It shouldn’t bother us (too much) that an ecumenical council introduced a course correction, as if that can’t happen. Aquinas introduced a massive course correction with “transubstantiation,” in which “substance” is real but spiritual rather than physical, as an improvement upon the physicalism dominant ever since the condemnation of Berengar.

        awr

      4. Fr. Ruff, what about the possibility of not taking Christ’s words seriously enough? Is there a danger in being more concerned about being seen as reasonable at the expense of emptying the Lord’s words of their power? To be clear, I am not advocating for thoughtless faith alone fundamentalism.
        But I find it more concerning when I talk to a much larger number of Mass going Catholics who state that they love the symbol of the Eucharist. I would hope they mean the same thing that many of the Church fathers meant by symbol namely that the symbol is that which it symbolizes. However, when I have asked what they mean by symbol they have never said that. Instead, they say something similar to “that when I receive communion I call to mind all he did for me.” Not really sure what they mean, I then ask if they believe Jesus is present in the Eucharist and they say one of two things (typically): 1. “Oh we don’t believe that anymore” or “Kind of, but not like literally. Communion is just a way for me to show I believe in Him.” That is not exactly a testament to the superiority of the reformed rite. Popular belief has instead just gone to the other extreme. We can have a discussion about whether we could do a better job of educating the faithful or whether it is better for someone to believe too strongly Christ’s presence in the Eucharist or be shaky whether it even has any spiritual effects within itself.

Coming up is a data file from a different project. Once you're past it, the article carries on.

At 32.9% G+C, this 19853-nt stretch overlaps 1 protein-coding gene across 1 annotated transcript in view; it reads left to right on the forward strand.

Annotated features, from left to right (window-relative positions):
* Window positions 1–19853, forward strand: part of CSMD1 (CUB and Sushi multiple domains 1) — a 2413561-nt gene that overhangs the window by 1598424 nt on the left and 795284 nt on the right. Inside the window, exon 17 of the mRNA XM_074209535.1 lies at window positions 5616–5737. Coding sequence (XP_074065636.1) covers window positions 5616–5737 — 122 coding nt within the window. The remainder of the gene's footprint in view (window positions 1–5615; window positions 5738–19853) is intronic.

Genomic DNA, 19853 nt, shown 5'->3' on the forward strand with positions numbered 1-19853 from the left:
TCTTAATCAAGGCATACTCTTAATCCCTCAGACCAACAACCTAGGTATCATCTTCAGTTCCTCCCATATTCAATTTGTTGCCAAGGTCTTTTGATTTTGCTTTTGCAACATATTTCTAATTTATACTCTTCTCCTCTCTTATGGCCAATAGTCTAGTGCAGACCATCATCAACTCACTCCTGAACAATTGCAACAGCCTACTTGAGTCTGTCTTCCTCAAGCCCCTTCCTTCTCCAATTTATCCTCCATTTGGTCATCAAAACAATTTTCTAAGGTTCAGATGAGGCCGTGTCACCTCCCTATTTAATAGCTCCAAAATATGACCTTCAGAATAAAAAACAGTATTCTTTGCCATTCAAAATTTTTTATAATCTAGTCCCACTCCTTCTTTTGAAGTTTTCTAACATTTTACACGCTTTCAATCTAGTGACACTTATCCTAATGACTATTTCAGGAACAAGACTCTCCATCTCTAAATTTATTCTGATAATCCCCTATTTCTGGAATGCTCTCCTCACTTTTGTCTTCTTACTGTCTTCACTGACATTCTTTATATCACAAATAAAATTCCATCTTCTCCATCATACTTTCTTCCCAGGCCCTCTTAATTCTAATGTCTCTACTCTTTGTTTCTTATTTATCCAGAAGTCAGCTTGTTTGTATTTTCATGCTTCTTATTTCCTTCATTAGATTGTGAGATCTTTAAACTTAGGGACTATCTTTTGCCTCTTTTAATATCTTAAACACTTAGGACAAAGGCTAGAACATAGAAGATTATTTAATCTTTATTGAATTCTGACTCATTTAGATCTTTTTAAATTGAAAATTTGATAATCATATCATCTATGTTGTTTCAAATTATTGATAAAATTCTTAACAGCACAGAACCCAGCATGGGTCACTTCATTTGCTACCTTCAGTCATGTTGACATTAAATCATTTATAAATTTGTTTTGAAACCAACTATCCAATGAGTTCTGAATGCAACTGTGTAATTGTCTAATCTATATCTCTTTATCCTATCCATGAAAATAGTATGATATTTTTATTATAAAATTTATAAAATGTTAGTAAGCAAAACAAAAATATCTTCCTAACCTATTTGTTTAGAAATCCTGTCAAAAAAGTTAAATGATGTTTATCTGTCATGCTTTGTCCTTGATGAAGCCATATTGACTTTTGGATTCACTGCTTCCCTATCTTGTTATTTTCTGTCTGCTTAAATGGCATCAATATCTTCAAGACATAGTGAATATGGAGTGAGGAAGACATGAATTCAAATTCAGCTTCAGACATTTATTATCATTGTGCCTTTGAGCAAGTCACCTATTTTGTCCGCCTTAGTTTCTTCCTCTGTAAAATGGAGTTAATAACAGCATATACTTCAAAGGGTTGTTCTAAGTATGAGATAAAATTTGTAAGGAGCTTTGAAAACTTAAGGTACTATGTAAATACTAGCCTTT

5. A few things …

        The greater danger these days (and probably all through the Christian era) is believers not taking Matthew 25 seriously. The poor are not symbols.